Big Beaver by Norman Tait, 1982
Backstory and Context
Norman Tait’s ancestors were part of the Nisga’s Tsimshain group. They are Native Americans whose population currently totals 10,000. Tait was from British Columbia, in a village called Kincolith. Most reside in either Alaska or British Columbia. They are avid hunters and fishers, and respected as powerful warriors. There are a total of fourteen bands within the Tsimshain society. Each of these bands, or tribes, have their own independent leadership.
The story behind Tait’s totem pole came from an Tsimshiam legend. It was said that a group of five Tsimshiam men gathered together to go on a hunter, which was typical of their people. They were hunting for beaver, and were successful, although two managed to except. They had brought along a younger brother, who was still too young to hunt on her is own. He noticed the two beavers escaping and offered to help them home. Once he arrived at the beaver’s home, he watched as the beavers took off disguises. To his surprise, he discovered the beavers were actually humans. He went back to his brothers and told him the news. Since then, the family never hunted beavers again and adopted the beaver as their family symbol.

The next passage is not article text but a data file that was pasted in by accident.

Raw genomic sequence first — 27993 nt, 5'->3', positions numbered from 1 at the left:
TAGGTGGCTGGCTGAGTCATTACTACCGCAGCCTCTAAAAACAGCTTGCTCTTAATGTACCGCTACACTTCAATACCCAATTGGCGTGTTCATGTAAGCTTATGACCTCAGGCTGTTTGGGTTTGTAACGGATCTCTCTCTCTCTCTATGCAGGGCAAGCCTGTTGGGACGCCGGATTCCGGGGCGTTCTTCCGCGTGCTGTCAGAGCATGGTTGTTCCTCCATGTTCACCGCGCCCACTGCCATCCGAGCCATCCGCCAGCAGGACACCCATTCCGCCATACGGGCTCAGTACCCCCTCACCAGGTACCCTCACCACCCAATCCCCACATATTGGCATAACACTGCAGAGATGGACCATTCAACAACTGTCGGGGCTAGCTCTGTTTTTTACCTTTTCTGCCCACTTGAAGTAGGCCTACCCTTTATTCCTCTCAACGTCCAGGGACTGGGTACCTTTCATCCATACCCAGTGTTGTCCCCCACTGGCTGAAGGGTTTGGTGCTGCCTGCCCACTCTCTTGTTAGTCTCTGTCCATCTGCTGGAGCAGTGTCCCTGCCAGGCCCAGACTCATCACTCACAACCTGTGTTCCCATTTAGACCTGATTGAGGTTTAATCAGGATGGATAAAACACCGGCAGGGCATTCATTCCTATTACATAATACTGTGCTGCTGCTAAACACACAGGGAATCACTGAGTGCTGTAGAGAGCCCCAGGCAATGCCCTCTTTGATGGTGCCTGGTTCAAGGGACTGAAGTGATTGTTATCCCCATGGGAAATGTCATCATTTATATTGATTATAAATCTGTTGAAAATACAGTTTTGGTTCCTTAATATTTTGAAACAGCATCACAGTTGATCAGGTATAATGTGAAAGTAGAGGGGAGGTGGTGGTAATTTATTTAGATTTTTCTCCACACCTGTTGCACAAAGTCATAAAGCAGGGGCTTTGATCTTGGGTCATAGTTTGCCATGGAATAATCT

Tait The totem pole was one of the projects done to celebrate the opening of the “Maritime Peoples of the Arctic and Northwest Coast,'' an exhibition at the Field Museum. Tait used a tree which was over five hundred years old to create the totem pole out of. The original tree had been donated to Tait by the Council of Forest Industries of British Columbia. The totem has been coated with zinc and linseed oil for protection.
Museum Campus: Field Museum Lawn. http://chicago-outdoor-sculptures.blogspot.com/2007/06/big-beaver.html.
Story of Big Beaver Totem Pole - Field Museum, Chicago, IL - Outside Wooden Display Carvings on Waymarking.com. http://www.waymarking.com/waymarks/WM45MM_Story_of_Big_Beaver_Totem_Pole_Field_Museum_Chicago_IL.